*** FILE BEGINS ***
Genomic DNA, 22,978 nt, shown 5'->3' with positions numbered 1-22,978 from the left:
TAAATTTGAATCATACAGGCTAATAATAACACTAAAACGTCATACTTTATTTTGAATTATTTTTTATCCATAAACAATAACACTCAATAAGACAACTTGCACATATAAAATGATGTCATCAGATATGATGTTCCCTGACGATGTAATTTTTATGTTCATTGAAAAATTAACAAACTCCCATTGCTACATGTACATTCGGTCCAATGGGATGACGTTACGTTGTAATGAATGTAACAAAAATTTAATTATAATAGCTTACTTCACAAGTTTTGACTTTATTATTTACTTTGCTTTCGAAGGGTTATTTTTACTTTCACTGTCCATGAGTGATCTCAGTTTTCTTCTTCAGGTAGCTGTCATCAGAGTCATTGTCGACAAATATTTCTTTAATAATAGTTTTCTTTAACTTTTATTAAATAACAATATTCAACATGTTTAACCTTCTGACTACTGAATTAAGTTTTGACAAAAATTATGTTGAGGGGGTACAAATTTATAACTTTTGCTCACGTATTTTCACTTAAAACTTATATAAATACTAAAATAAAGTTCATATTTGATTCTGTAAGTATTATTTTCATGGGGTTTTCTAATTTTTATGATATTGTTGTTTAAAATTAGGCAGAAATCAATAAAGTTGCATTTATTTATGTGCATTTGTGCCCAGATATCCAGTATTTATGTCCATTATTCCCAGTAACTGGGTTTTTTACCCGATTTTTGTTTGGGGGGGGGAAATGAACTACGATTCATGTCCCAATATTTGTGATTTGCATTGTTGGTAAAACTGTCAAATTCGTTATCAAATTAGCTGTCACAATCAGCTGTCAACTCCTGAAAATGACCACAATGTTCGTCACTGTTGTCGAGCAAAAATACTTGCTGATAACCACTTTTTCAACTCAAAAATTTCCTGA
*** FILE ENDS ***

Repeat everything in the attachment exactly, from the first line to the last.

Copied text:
Genomic DNA, 22,978 nt, shown 5'->3' with positions numbered 1-22,978 from the left:
TAAATTTGAATCATACAGGCTAATAATAACACTAAAACGTCATACTTTATTTTGAATTATTTTTTATCCATAAACAATAACACTCAATAAGACAACTTGCACATATAAAATGATGTCATCAGATATGATGTTCCCTGACGATGTAATTTTTATGTTCATTGAAAAATTAACAAACTCCCATTGCTACATGTACATTCGGTCCAATGGGATGACGTTACGTTGTAATGAATGTAACAAAAATTTAATTATAATAGCTTACTTCACAAGTTTTGACTTTATTATTTACTTTGCTTTCGAAGGGTTATTTTTACTTTCACTGTCCATGAGTGATCTCAGTTTTCTTCTTCAGGTAGCTGTCATCAGAGTCATTGTCGACAAATATTTCTTTAATAATAGTTTTCTTTAACTTTTATTAAATAACAATATTCAACATGTTTAACCTTCTGACTACTGAATTAAGTTTTGACAAAAATTATGTTGAGGGGGTACAAATTTATAACTTTTGCTCACGTATTTTCACTTAAAACTTATATAAATACTAAAATAAAGTTCATATTTGATTCTGTAAGTATTATTTTCATGGGGTTTTCTAATTTTTATGATATTGTTGTTTAAAATTAGGCAGAAATCAATAAAGTTGCATTTATTTATGTGCATTTGTGCCCAGATATCCAGTATTTATGTCCATTATTCCCAGTAACTGGGTTTTTTACCCGATTTTTGTTTGGGGGGGGGAAATGAACTACGATTCATGTCCCAATATTTGTGATTTGCATTGTTGGTAAAACTGTCAAATTCGTTATCAAATTAGCTGTCACAATCAGCTGTCAACTCCTGAAAATGACCACAATGTTCGTCACTGTTGTCGAGCAAAAATACTTGCTGATAACCACTTTTTCAACTCAAAAATTTCCTGA